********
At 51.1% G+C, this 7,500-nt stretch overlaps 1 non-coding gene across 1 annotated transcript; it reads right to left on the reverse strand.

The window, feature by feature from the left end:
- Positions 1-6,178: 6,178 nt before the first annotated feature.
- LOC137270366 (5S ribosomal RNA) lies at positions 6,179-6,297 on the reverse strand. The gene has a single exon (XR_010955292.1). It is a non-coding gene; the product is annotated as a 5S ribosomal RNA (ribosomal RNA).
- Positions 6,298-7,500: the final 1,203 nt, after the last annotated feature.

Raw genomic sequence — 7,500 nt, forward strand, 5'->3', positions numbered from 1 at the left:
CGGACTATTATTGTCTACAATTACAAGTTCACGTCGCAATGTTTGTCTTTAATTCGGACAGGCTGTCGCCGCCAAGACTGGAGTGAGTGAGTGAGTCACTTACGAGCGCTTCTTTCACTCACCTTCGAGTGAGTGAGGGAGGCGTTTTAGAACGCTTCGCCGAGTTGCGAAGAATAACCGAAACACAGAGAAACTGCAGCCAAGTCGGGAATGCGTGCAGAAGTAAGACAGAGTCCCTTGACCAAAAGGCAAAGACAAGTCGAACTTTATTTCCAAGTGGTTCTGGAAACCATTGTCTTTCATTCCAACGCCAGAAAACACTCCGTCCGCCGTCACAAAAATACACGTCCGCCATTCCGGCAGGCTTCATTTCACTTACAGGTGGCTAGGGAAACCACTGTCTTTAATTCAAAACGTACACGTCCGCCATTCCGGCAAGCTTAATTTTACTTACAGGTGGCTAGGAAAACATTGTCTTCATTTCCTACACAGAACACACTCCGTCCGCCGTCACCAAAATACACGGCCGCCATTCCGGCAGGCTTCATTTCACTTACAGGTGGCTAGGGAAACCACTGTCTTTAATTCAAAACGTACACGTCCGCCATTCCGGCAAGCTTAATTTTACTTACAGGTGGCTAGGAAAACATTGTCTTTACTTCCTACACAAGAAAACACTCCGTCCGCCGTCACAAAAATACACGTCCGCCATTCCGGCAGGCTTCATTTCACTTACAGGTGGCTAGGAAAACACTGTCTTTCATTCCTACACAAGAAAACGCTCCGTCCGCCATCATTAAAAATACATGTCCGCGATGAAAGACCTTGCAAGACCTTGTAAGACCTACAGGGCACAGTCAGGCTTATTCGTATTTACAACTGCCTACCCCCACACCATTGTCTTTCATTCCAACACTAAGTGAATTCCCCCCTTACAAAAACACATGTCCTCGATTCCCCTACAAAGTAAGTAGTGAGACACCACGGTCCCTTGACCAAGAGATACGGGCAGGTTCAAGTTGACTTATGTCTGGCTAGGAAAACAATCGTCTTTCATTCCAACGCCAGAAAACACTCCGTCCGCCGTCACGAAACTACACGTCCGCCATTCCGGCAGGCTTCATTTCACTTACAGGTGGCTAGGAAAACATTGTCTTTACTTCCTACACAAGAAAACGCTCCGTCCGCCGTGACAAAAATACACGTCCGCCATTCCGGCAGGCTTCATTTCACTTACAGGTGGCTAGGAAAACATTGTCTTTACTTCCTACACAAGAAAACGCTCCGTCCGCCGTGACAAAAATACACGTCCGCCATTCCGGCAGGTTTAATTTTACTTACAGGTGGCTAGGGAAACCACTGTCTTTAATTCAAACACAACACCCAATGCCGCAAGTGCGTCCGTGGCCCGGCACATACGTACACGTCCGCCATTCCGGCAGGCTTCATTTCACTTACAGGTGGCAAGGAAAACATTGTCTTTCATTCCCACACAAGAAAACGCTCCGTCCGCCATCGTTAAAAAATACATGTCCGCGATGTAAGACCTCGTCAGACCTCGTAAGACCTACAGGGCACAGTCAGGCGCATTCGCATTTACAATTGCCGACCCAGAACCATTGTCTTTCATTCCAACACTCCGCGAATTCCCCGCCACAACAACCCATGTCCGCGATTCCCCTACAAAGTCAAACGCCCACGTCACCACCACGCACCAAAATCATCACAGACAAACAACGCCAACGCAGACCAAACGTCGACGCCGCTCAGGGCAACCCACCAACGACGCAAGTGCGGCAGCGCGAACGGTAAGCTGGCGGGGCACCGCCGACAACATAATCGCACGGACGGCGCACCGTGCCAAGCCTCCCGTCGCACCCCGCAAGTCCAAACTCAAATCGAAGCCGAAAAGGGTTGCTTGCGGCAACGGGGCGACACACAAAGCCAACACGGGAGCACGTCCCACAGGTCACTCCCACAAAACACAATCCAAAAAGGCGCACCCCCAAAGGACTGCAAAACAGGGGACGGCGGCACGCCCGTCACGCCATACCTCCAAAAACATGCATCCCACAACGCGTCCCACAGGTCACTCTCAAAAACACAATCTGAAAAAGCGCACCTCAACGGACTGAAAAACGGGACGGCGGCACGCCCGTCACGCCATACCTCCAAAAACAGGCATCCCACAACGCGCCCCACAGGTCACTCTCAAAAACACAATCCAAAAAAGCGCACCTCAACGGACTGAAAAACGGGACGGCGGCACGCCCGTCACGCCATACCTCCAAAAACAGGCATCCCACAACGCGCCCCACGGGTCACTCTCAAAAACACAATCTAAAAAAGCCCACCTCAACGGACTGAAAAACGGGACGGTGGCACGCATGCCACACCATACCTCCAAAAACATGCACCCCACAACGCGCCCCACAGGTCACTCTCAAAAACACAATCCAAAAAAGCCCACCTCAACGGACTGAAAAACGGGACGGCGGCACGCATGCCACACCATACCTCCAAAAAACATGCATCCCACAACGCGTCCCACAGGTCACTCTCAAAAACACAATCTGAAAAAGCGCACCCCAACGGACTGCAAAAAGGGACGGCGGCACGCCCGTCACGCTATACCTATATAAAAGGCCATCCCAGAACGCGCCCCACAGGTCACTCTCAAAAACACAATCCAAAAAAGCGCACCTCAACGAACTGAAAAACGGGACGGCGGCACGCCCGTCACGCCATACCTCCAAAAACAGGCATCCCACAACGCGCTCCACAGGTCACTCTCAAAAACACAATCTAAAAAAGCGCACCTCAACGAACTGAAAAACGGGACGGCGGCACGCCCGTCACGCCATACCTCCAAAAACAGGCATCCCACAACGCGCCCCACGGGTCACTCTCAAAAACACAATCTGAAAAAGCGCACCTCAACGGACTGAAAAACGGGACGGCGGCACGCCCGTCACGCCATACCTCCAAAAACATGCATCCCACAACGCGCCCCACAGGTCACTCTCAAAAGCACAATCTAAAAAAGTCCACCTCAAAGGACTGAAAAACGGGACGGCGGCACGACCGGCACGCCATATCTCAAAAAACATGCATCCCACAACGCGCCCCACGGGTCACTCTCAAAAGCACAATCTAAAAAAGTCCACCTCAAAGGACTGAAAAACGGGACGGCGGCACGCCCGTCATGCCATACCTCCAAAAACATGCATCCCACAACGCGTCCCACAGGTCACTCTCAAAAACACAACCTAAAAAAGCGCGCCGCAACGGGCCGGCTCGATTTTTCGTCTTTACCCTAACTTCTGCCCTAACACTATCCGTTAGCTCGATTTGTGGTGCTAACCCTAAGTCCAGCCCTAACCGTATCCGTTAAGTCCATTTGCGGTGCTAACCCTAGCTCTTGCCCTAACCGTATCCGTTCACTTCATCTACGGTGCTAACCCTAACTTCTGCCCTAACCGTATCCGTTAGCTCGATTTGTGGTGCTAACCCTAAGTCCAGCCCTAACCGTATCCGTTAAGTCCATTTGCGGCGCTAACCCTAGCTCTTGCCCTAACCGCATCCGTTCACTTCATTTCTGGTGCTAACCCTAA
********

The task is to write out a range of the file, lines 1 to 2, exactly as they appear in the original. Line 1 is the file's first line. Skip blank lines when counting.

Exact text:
At 51.1% G+C, this 7,500-nt stretch overlaps 1 non-coding gene across 1 annotated transcript; it reads right to left on the reverse strand.

The window, feature by feature from the left end: